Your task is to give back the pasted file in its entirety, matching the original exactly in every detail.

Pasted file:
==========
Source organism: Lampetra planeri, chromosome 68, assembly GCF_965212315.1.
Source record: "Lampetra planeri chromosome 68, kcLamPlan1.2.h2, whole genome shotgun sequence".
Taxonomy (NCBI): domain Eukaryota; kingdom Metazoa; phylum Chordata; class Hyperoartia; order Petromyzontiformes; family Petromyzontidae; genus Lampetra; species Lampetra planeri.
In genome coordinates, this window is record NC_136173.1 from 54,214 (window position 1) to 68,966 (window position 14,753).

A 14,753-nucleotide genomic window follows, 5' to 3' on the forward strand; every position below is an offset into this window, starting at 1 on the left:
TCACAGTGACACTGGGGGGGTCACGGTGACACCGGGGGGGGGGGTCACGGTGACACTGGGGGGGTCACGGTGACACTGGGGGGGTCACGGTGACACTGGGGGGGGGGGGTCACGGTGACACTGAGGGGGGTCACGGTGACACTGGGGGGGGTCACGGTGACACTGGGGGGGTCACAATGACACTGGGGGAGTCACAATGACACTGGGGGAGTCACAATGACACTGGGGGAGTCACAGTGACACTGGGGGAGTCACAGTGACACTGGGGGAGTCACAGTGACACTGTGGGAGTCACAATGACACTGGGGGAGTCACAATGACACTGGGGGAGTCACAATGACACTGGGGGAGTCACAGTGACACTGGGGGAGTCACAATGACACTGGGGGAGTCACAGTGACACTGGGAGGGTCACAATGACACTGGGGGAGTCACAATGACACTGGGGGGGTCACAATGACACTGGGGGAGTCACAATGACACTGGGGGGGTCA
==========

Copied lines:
Source organism: Lampetra planeri, chromosome 68, assembly GCF_965212315.1.
Source record: "Lampetra planeri chromosome 68, kcLamPlan1.2.h2, whole genome shotgun sequence".
Taxonomy (NCBI): domain Eukaryota; kingdom Metazoa; phylum Chordata; class Hyperoartia; order Petromyzontiformes; family Petromyzontidae; genus Lampetra; species Lampetra planeri.
In genome coordinates, this window is record NC_136173.1 from 54,214 (window position 1) to 68,966 (window position 14,753).

A 14,753-nucleotide genomic window follows, 5' to 3' on the forward strand; every position below is an offset into this window, starting at 1 on the left:
TCACAGTGACACTGGGGGGGTCACGGTGACACCGGGGGGGGGGGTCACGGTGACACTGGGGGGGTCACGGTGACACTGGGGGGGTCACGGTGACACTGGGGGGGGGGGGTCACGGTGACACTGAGGGGGGTCACGGTGACACTGGGGGGGGTCACGGTGACACTGGGGGGGTCACAATGACACTGGGGGAGTCACAATGACACTGGGGGAGTCACAATGACACTGGGGGAGTCACAGTGACACTGGGGGAGTCACAGTGACACTGGGGGAGTCACAGTGACACTGTGGGAGTCACAATGACACTGGGGGAGTCACAATGACACTGGGGGAGTCACAATGACACTGGGGGAGTCACAGTGACACTGGGGGAGTCACAATGACACTGGGGGAGTCACAGTGACACTGGGAGGGTCACAATGACACTGGGGGAGTCACAATGACACTGGGGGGGTCACAATGACACTGGGGGAGTCACAATGACACTGGGGGGGTCA